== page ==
2013-07-04 / Arts & Entertainment News

Artist guided by divine hand in creating patriotic series


In the days following Sept. 11, 2001, Naples artist Rick Kelley found himself at his easel creating what would become one of the most important and impactful series of art in his career. The piece, “On Freedom’s Wing,” would be the beginning of his “American Freedom Series.”

Frustrated like most Americans with the cruelty that had been bestowed on his country, Rick felt he had to do something. The seemingly simple search to buy a flag for display at his house became an exhaustive ordeal; all stores were sold out of Old Glory. When Rick’s wife suggested that he paint a flag, he poured out “On Freedom’s Wing.”

“Usually I have in my mind what I am going to paint before I start, but with this piece everything seemed to come automatically. It was like something divine was guiding my hand as I was painting,” the artist recalls. And when he finished painting the flag in the mountain, he adds, “I knew I had truly created something special.”

Rick Kelly standing in front of his “On Freedom’s Wing” painting. 
COURTESY PHOTO Rick Kelly standing in front of his “On Freedom’s Wing” painting. COURTESY PHOTO He decided to make prints to sell and would donate 10 percent of all sales to the American Red Cross Liberty Disaster Relief Fund.

“I knew I would sell a few prints that would make for a small donation,” he says. He’s still shocked that four months after ccompleting p“ the painting, he was able to present a check for $40,000 to the cause. “I’m so glad I could help out,” he says.

Among those who proudly display “On in aJ Freedom’s Wing” their homes are actor Joe Montagna and Maj. Gen. Joe Engle. In 2003, Rick presented former President George Bush Sr. with a Master Edition canvas of the painting. Two years later, he met the former president in his Houston office to present him with Master Editions of “Reflections of Freedom” and “Liberty’s Flight,” the remaining pieces of the “American Freedom Series.”

Rick began his quest to be an artist out of a love for nature when he was just 10 years old. He continued to paint through his studies at Eastern Montana University and in 1980 began painting full-time as a professional.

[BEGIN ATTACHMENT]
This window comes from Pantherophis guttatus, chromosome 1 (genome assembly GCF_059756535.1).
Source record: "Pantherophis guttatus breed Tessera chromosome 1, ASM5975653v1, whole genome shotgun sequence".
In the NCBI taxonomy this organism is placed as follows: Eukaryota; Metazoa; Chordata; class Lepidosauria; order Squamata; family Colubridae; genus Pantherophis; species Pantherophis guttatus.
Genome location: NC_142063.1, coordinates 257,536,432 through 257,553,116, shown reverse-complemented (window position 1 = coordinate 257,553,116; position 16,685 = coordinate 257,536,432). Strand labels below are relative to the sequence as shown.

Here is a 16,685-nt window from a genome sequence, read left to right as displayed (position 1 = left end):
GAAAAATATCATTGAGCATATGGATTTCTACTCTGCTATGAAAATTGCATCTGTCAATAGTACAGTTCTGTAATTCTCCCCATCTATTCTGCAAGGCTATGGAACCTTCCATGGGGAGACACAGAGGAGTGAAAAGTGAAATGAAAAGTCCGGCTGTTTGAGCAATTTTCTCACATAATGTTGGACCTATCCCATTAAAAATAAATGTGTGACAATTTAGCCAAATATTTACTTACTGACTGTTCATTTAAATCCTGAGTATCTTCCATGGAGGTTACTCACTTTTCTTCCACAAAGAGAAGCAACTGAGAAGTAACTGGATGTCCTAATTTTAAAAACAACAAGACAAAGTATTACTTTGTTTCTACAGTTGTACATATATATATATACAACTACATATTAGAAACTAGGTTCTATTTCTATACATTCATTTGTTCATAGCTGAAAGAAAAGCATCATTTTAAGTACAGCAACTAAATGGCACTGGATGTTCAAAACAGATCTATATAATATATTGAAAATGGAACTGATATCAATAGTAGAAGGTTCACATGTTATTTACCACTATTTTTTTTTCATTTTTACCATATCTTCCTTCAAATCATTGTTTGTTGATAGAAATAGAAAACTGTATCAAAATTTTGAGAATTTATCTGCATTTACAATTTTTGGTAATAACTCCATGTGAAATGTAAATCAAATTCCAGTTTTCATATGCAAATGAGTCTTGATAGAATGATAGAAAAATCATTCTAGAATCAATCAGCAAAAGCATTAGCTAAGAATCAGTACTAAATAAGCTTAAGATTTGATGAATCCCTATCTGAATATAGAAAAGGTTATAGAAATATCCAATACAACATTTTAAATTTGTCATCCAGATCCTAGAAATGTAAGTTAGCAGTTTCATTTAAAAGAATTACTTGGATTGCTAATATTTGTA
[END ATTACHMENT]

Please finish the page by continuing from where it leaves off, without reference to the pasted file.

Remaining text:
Rick paints from his emotions and creates images that depict the beauty and mood of nature. An avid outdoorsman and naturalist, he donates much of his artwork to conservation fundraising efforts and other charitable organizations.

His newest project entails giving Southwest Florida families of fallen soldiers of the wars in Afghanistan and Iraq their choice of one of the three prints in his “American Freedom Series.” Find out more by calling him at (800) 949-4945 or by visiting www.KellyFineArt.com. ¦

Talking points with Rick Kelley

Mentor: My high school art teacher, John Grengs.

As a kid, what did you want to be when you grew up? I always wanted to be an artist.

First job: At 14, I was a dishwasher at an Italian restaurant in Minnesota.

One thing on your bucket list: Scuba diving for lost treasure with my son Adam.

Next vacation destination: Whitefish, Mont., in August.

Skill or talent you wish you had: I would have liked to play professional hockey or baseball. I was good at both, but I pursued my art instead.

What makes you laugh: My children. They also make me cry tears of joy.

Advice for kids: Love everyone and pray for your enemies

Guilty pleasures: I don’t have any yet.

Something you’ll never understand: Wow. So many things: How people can take from each other knowing that a greater satisfaction comes from giving. How the dignity of human life has become minimized to a point that our wants are more important than doing what’s right.

Pet peeve: When someone leaves the cap off the toothpaste.

What are you most proud of? My children, watching them grow in faith, values and morals.

What the Paradise Coast really needs: More industry to help lessen the tax burden of its citizens.

Favorite thing about the Paradise Coast: Saltwater fishing.

What you miss about the Paradise Coast when you’re away: My kids, and the warmth when I do shows up north for too long.

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